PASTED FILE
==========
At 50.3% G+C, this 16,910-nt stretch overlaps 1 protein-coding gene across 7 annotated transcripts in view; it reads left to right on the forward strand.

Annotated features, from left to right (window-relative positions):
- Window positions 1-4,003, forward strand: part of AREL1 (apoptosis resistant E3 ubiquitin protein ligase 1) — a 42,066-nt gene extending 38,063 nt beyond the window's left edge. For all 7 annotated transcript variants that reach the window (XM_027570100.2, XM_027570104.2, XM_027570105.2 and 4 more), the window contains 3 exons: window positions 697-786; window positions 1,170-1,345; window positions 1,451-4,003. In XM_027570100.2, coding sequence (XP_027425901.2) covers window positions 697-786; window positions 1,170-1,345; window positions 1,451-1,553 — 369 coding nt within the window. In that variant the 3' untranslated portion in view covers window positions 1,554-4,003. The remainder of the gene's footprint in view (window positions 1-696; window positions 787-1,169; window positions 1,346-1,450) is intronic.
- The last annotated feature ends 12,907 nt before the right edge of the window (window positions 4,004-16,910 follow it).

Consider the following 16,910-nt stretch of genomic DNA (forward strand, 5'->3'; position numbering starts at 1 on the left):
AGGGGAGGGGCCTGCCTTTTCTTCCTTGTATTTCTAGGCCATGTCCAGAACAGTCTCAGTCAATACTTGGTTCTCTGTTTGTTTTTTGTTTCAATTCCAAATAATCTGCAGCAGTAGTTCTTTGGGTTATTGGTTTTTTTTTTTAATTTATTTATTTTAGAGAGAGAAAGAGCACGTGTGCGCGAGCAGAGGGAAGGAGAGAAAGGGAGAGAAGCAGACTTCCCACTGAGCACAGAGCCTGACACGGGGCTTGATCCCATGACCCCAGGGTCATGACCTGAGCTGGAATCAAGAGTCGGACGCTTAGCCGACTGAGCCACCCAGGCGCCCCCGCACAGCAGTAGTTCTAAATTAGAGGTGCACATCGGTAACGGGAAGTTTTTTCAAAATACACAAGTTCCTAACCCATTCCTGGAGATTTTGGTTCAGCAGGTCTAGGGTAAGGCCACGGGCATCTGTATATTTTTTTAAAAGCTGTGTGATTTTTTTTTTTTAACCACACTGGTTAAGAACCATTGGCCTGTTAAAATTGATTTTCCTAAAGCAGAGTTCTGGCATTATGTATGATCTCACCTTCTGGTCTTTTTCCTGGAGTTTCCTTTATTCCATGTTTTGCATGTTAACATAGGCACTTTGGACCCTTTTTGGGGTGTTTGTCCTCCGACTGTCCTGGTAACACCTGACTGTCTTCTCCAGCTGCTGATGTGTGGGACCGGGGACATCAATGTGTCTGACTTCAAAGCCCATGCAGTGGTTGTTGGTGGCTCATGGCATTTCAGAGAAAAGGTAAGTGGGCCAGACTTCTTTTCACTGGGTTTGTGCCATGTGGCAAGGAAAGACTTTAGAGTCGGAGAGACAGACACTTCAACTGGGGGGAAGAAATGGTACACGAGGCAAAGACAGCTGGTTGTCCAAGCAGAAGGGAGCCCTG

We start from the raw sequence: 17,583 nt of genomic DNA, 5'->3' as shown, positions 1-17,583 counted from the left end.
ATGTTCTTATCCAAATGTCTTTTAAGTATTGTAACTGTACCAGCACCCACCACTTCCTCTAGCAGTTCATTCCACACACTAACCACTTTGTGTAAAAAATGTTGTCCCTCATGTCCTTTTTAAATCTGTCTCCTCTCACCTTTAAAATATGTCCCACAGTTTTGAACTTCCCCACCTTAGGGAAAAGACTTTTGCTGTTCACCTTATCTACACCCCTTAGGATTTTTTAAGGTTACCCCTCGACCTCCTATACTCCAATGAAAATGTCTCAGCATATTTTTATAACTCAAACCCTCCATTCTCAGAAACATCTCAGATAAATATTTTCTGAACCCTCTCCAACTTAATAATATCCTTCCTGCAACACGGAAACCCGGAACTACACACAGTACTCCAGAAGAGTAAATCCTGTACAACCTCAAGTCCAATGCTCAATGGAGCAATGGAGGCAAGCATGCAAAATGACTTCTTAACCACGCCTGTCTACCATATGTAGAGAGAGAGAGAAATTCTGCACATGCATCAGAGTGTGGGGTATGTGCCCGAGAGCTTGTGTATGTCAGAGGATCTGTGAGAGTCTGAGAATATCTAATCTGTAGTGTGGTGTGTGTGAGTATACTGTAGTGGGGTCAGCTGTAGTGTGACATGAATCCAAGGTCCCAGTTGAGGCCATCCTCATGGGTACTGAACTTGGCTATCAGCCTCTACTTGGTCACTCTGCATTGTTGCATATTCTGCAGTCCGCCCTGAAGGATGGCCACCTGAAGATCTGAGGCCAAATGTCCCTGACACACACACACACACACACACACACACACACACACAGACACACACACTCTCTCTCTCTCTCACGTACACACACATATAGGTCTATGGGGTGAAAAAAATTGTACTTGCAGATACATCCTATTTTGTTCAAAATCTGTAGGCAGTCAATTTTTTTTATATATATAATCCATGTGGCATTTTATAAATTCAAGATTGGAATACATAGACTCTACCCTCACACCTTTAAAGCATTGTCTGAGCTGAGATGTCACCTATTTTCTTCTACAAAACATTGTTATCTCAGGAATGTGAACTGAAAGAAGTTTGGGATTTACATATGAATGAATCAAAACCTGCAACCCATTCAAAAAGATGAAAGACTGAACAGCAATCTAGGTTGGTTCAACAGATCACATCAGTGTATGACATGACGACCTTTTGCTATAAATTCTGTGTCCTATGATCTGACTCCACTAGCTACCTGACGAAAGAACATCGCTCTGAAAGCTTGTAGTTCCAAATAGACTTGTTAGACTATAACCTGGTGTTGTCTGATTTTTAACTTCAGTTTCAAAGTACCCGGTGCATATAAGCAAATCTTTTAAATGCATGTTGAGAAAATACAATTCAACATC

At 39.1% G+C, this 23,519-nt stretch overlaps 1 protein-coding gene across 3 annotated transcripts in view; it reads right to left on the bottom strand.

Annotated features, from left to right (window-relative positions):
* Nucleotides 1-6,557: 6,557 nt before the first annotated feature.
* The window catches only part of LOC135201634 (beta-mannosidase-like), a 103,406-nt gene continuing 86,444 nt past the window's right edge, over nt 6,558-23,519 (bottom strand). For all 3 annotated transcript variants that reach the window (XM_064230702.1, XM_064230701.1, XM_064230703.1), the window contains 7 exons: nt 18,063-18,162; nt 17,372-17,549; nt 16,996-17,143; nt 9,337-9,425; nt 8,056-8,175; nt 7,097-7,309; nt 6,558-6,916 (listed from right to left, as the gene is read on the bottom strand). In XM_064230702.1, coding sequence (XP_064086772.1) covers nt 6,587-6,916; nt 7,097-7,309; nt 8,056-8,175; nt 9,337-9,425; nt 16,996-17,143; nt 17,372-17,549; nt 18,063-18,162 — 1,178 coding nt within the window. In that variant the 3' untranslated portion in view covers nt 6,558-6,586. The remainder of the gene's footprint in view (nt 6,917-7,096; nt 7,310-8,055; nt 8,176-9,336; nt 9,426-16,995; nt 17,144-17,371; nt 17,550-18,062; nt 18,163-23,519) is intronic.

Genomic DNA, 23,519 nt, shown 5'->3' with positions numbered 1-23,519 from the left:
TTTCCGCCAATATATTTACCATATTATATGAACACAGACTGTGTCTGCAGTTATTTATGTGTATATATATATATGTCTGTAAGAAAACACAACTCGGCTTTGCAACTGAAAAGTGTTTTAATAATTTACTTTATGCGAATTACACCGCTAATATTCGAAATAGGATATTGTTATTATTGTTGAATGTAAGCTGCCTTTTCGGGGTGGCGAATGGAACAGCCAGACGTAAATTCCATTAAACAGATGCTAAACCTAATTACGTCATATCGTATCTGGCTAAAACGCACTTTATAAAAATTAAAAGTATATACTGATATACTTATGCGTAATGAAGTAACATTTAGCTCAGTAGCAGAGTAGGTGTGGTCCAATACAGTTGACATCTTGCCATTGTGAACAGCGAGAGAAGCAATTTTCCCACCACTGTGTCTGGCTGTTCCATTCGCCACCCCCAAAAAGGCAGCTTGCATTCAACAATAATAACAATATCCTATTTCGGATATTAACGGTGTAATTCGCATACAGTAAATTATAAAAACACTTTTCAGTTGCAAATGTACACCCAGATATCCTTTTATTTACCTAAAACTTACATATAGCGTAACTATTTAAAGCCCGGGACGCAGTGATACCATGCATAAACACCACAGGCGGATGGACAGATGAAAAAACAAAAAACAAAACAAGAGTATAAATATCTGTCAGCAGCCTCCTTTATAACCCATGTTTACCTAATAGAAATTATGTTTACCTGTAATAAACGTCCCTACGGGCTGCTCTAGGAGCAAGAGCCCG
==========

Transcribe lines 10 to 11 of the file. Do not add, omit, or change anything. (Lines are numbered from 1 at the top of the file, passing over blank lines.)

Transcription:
Annotated features, from left to right (window-relative positions):
* Nucleotides 1-6,557: 6,557 nt before the first annotated feature.